Yeah, this joke isn’t all that funny either—it is better than penguins in an elevator though, right? But, here is the point. Mozart, Kaufman, Ol Dirty Bastard, Charlie Parker, and Simone Weil all died before reaching the age of 36. Alternatively, at 117 years young, Nabi Tajima is currently the oldest living human on earth.

How many of you had heard of Nabi Tajima?

I admit that I had to google the oldest person alive to discover her name.

Yet, all the other names are part of my basic sense of the world: these people literary opened up spaces in which I have come to understand what counts as funny, as beautiful, as profound, and in the case of Ol Dirty Bastard . . . what is bizarre and compelling at precisely the same time.

Nonetheless, they lived lives that invite us to live ours. As Socrates notes, “the most important thing is not life, but the good life.”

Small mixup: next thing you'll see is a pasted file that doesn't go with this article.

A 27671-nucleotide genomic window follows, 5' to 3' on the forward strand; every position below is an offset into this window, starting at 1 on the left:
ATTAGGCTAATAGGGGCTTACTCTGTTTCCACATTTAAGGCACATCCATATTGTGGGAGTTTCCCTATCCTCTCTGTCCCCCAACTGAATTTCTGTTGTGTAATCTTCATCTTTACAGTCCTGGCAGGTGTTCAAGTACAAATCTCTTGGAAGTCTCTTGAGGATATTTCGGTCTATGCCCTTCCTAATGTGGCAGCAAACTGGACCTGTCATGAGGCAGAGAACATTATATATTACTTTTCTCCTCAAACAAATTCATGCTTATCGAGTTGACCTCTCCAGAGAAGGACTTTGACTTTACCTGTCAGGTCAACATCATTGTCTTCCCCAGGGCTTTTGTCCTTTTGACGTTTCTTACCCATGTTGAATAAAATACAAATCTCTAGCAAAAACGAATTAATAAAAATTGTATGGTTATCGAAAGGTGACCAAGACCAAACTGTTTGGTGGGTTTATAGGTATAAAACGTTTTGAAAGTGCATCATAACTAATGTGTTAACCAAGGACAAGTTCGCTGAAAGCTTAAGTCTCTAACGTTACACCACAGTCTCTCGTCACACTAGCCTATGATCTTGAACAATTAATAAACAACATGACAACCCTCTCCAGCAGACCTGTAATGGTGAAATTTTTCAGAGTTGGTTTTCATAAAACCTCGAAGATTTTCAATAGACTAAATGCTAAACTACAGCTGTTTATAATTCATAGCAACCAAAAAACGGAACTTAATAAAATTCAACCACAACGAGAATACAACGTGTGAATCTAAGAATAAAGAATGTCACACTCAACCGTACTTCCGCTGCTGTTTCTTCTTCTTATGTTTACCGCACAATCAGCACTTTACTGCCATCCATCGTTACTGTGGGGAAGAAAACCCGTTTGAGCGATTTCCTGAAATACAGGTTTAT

When you remember that it is not all about you, you become the sort of person worthy of the world being about. So, I ask you, are you living a life that will be remembered because you are cool, or because you let others become cool in light of the fact that you lived?

I wrestle with this question every day as I stand in front of the best and the brightest students in the country and challenge them to graduate from college as more than simply prepared for the “real world.” I invite them to graduate ready to undertake the task of figuring out what world should be real?

In other words, I encourage them to see college as a place where they learn to breathe deep while living on purpose. See, if all we do is breathe deep, we will eventually hyperventilate. If we forget to breathe while we are living, we will suffocate.

Yes, I wish you all long life, let’s blow past 117 years, but more importantly, I wish you a good life.

You are all already successful, but don’t ever lose sight of the price potentially paid for such success. Being cool is fun, but it also often causes us to be mean. Are you cool enough to be kind and, in the process, change what cool means for others? Oh, and go find yourself some Velcro Pro Wings while you are at it!